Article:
In the 2011-2012 school year, there were 549 substantiated (determined to be bullying by administration) incidents of bullying and 662 “substantiated” incidents. This report was made available to the public on 9/18/12. For the 2012-2013 school year, there were 713 substantiated incidents. That school year was the first where schools were obligated to report the number of alleged incidents, which was 2,446. While I’m sure there are some reports that may either be false accusations or not actual bullying, that still seems like a very huge amount of alleged bullying incidents not counting as substantiated bullying. The percentage rate between alleged reports and substantiated reports is a little over 29%. The 2013 report does show a breakdown, and out of the 713 incidents, it showed 32 were due to disability bullying.

But on February 19th, 2014, Lieutenant Governor Matt Denn and Attorney General Joseph Biden, III issued a report entitled Unfinished Business: Implementation by Delaware Public Schools of the State’s 2012 Anti-Bullying Laws. The report indicated most public schools were in compliance in regards to listing information about the state ombudsman of bullying, through the Attorney General office, on their websites. Most charter schools were not in compliance. The report stated “The most prevalent reported causes of bullying in Delaware public schools are students’ physical appearance, student disability, and student gender identity.”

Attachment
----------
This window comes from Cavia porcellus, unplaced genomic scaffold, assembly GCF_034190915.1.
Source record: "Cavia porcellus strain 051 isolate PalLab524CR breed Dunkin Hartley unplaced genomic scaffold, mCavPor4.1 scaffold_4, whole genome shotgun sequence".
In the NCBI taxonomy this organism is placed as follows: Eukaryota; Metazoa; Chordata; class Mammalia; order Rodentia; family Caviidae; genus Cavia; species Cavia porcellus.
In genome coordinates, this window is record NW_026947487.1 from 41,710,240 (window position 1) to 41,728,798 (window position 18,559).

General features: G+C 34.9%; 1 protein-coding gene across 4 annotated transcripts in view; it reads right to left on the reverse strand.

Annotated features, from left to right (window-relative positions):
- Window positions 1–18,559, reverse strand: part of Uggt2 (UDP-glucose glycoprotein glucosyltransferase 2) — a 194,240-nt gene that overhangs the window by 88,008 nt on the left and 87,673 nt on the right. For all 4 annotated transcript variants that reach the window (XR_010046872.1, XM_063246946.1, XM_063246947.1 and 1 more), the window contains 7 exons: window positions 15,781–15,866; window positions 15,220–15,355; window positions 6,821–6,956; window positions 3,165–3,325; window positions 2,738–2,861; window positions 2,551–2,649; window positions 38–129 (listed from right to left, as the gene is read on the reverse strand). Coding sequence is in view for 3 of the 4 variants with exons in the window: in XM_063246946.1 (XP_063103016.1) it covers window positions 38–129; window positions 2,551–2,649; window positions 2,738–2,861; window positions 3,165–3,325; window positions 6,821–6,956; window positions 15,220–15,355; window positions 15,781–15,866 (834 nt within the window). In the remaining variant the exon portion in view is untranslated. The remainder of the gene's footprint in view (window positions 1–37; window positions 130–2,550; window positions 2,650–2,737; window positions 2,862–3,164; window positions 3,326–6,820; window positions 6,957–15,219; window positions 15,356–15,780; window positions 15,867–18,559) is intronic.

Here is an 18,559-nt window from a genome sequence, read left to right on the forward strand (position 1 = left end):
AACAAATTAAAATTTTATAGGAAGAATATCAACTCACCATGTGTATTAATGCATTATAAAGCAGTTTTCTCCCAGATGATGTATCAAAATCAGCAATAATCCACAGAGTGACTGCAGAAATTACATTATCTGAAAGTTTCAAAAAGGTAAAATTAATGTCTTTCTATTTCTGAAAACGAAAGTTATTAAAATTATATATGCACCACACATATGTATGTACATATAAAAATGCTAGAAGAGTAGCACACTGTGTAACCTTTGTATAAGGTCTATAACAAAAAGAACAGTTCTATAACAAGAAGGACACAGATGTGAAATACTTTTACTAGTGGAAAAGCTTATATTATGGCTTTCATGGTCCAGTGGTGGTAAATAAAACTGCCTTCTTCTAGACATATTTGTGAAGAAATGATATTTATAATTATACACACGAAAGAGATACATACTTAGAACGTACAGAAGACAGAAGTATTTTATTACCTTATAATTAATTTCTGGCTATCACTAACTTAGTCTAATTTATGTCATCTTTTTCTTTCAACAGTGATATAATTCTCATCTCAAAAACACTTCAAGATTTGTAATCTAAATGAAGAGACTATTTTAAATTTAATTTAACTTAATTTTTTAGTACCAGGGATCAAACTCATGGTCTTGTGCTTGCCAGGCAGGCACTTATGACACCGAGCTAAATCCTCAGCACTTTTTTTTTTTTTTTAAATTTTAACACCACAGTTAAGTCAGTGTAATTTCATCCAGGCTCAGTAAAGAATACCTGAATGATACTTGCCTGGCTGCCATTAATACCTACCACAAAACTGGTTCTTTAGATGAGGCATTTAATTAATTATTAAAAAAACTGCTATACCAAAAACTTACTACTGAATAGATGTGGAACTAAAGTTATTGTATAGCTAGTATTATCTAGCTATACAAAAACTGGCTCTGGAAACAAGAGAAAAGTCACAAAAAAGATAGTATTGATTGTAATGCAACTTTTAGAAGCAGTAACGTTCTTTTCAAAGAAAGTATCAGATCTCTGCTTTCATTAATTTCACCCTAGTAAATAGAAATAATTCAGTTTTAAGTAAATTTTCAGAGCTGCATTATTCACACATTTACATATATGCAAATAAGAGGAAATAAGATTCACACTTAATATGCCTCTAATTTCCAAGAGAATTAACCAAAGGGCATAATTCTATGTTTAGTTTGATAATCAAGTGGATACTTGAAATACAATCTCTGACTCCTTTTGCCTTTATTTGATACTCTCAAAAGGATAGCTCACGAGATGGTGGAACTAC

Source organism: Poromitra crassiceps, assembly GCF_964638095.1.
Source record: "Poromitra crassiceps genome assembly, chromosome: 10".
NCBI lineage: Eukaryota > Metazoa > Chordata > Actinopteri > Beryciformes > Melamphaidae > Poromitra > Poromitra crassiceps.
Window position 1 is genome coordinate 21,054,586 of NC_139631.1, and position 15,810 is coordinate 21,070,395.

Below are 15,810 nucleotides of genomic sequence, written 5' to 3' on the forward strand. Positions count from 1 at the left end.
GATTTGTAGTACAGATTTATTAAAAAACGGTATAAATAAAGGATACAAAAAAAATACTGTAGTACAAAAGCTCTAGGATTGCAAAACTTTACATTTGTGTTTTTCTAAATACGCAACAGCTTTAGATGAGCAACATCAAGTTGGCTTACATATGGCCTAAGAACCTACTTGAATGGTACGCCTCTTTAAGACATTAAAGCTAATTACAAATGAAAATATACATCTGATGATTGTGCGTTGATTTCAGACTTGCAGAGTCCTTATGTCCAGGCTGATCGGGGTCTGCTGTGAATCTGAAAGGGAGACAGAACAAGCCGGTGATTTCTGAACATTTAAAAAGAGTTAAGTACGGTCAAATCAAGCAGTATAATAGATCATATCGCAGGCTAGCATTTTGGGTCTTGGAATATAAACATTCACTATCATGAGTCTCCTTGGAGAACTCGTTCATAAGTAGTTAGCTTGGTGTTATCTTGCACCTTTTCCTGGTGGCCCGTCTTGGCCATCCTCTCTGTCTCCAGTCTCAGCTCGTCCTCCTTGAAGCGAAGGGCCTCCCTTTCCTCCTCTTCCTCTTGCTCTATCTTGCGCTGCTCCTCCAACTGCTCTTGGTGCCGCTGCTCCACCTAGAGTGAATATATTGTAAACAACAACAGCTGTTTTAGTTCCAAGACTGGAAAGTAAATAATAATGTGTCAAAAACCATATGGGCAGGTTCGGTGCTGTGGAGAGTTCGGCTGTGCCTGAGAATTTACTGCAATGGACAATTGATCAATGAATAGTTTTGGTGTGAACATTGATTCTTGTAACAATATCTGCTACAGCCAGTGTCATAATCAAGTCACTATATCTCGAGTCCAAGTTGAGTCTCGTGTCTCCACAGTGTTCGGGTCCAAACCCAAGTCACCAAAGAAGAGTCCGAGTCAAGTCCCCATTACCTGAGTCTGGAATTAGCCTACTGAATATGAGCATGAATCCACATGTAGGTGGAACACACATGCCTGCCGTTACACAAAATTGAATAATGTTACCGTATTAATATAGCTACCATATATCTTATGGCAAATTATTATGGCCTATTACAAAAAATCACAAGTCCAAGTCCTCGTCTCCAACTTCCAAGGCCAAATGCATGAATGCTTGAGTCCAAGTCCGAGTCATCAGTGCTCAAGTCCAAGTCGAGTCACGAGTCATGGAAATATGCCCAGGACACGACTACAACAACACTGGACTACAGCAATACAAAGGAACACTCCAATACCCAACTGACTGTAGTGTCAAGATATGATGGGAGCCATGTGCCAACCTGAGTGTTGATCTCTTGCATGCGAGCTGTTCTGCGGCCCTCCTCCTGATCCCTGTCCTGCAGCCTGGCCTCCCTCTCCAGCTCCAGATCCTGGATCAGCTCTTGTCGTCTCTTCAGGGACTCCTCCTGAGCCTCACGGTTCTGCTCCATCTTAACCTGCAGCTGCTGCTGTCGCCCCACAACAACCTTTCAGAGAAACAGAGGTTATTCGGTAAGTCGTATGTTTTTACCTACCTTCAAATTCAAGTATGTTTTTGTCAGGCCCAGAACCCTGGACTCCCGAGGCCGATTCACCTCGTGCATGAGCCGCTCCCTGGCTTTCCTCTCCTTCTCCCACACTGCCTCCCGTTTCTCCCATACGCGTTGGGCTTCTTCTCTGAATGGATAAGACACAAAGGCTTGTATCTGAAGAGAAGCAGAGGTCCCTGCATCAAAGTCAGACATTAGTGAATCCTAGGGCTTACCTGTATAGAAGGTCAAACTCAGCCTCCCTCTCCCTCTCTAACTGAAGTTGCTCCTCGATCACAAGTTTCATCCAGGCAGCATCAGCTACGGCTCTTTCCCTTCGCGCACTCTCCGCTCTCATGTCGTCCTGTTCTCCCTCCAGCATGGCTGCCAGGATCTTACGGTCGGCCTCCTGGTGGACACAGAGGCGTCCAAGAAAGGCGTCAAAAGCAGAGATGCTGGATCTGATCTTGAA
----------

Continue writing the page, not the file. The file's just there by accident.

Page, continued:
The report cited a study done by the National Center for Education Statitistics which estimated 28% of middle school students are bullied. It went into more detail about the disability status, which showed 10% of the 713 reported bullying incidents in Delaware during the 2012-2013 school year were against a student with a disability which starkly contradicts the 4.48% reported by the DOE.

What none of these reports cover is the unspoken bullying. The students who are too afraid of retailiation and say nothing. This goes on every single day in schools. Students who would rather be mocked and ridiculed at a lower level than “snitch” and be retailiated against. Pacer’s National Bullying Prevention Centers cited on their website that 64% of bullying goes unreported.